Development of the global economy
Our forecasts are based on the assumption that global economic growth will slow down somewhat in 2019. We still believe risks will arise from protectionist tendencies, turbulence in the financial markets and structural deficits in individual countries. In addition, growth prospects will be negatively affected by continuing geopolitical tensions and conflicts. We therefore anticipate weaker momentum than in 2018 in both the advanced economies and the emerging markets. We expect the strongest rates of expansion in Asia’s emerging economies.
Furthermore, we anticipate that the global economy will also continue to grow in the period from 2020 to 2023.
In Western Europe, economic growth is likely to slow down in 2019 compared with the reporting period. Resolving structural problems continues to pose a major challenge, as do the uncertain impacts of the United Kingdom’s planned exit from the EU.
In Central Europe, we estimate that growth rates in 2019 will be lower than those for the past fiscal year. The economic situation in Eastern Europe should stabilize further, providing the conflict between Russia and Ukraine does not worsen. The growth of the Russian economy is expected to lose some of its momentum.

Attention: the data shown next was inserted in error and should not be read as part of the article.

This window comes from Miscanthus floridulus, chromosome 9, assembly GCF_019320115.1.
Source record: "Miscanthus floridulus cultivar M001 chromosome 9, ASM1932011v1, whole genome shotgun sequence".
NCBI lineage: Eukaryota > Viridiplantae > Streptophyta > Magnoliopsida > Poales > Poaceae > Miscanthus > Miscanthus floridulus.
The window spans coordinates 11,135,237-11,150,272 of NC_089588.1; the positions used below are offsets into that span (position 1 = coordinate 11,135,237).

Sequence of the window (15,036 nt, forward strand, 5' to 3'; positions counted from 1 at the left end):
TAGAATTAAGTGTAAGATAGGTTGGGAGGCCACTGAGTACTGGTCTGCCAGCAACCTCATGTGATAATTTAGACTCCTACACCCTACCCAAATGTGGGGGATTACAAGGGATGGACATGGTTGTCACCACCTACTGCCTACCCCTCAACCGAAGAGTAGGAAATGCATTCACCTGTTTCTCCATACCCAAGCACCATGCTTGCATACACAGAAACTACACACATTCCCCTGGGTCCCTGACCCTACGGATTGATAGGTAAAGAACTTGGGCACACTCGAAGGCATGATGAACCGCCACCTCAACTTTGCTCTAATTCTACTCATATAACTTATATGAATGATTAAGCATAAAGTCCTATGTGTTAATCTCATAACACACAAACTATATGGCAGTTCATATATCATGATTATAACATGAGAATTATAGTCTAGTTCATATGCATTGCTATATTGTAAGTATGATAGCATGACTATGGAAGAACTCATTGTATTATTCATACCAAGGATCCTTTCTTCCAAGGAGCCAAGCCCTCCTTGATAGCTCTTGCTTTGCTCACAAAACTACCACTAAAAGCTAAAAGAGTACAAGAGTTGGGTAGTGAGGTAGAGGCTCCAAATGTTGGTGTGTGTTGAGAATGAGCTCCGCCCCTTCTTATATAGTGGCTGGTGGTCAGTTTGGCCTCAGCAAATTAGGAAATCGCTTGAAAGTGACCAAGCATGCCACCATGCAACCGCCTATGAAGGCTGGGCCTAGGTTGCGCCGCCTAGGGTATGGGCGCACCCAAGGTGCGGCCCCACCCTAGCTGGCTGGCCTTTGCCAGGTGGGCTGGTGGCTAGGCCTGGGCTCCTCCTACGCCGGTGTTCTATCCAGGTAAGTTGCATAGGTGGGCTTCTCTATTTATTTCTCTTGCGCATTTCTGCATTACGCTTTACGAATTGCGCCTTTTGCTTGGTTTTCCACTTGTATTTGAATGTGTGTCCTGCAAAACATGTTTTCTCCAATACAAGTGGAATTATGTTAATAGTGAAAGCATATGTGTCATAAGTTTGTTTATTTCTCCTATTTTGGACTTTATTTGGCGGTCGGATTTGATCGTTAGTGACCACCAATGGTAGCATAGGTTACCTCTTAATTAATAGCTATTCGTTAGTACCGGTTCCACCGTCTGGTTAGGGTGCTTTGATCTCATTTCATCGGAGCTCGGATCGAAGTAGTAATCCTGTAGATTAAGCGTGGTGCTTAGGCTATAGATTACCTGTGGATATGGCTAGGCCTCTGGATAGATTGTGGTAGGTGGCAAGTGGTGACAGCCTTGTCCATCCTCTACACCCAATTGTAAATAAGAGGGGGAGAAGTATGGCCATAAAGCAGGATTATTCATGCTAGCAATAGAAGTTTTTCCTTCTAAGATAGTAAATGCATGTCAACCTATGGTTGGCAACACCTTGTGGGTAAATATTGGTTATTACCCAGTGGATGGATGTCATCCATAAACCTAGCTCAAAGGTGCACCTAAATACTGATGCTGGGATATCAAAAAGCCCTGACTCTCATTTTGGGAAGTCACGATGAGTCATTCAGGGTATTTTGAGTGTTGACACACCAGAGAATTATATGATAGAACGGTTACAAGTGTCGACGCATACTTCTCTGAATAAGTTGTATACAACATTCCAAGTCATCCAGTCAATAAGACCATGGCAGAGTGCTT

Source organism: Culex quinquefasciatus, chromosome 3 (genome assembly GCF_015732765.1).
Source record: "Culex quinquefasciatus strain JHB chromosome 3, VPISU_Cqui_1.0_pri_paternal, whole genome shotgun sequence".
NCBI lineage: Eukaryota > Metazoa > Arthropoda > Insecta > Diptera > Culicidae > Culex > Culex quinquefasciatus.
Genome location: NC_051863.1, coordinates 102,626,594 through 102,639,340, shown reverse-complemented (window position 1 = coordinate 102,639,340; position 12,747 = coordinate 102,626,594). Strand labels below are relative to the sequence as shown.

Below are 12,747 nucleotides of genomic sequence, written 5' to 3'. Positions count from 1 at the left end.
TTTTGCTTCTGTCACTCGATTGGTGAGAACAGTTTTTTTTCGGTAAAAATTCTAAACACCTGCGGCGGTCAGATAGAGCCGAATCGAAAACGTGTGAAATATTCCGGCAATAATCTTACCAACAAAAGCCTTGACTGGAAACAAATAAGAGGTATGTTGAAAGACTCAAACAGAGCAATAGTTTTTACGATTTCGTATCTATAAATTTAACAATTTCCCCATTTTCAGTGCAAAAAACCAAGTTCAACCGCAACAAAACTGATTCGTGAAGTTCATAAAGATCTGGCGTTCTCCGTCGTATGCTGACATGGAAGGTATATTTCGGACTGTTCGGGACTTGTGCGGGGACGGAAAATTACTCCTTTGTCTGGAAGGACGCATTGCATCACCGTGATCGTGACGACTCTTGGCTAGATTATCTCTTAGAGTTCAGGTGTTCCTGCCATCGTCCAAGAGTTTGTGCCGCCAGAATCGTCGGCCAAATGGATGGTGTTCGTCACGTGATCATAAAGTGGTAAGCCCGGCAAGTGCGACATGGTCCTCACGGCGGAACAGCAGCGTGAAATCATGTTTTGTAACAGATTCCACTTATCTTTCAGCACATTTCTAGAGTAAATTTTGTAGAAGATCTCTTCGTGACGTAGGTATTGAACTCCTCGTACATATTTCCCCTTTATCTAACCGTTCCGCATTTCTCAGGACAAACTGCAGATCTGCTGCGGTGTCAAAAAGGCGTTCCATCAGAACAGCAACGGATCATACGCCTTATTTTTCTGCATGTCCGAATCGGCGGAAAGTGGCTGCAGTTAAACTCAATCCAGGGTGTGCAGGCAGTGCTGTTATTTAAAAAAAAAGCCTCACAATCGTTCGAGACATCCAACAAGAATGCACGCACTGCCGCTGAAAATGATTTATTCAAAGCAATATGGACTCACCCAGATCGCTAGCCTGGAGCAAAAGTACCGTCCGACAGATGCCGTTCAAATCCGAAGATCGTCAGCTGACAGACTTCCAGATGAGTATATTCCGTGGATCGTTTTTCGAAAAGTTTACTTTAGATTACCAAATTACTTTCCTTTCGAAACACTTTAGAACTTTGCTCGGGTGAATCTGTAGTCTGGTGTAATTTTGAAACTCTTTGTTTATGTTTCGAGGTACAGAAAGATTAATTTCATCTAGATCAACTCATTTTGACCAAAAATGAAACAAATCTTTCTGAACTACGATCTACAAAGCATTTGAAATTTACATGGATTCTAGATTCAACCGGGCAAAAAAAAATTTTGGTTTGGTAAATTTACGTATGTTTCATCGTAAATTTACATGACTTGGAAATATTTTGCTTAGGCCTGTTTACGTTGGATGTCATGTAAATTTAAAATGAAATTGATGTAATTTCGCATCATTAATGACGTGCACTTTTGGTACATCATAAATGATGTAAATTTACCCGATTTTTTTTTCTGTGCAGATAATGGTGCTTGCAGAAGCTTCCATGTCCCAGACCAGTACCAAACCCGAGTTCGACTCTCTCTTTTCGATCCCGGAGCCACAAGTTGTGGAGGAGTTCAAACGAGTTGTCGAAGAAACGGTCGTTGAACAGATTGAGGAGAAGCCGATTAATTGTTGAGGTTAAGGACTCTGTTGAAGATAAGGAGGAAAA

For Turkey, we expect the growth rate to taper off further amid higher inflation. The South African economy will probably be dominated by political uncertainty and social tensions again in 2019 resulting, in particular, from high unemployment. Growth is therefore likely to remain at a low level.
We expect that gross domestic product (GDP) in Germany will increase slower in 2019 than in the reporting period. The situation in the labor market will probably remain stable and bolster consumer spending.
We assume that the economic situation in the USA will remain stable in 2019. GDP growth should be lower than in the reporting period, however. The US Federal Reserve could further raise the key interest rate throughout 2019. Economic growth is likely to continue to slow down in Canada and Mexico.
The Brazilian economy will most likely stabilize further in 2019 and record somewhat stronger growth than in the reporting period. Amid sustained high inflation, the economic situation in Argentina is expected to remain tense.
In 2019, the Chinese economy is expected to continue growing at a relatively high level, but will lose some of its momentum compared with prior years owing to the trade disputes with the USA. For India, we anticipate an expansion rate on a similar scale to the previous years. In Japan, growth is forecast to remain weak.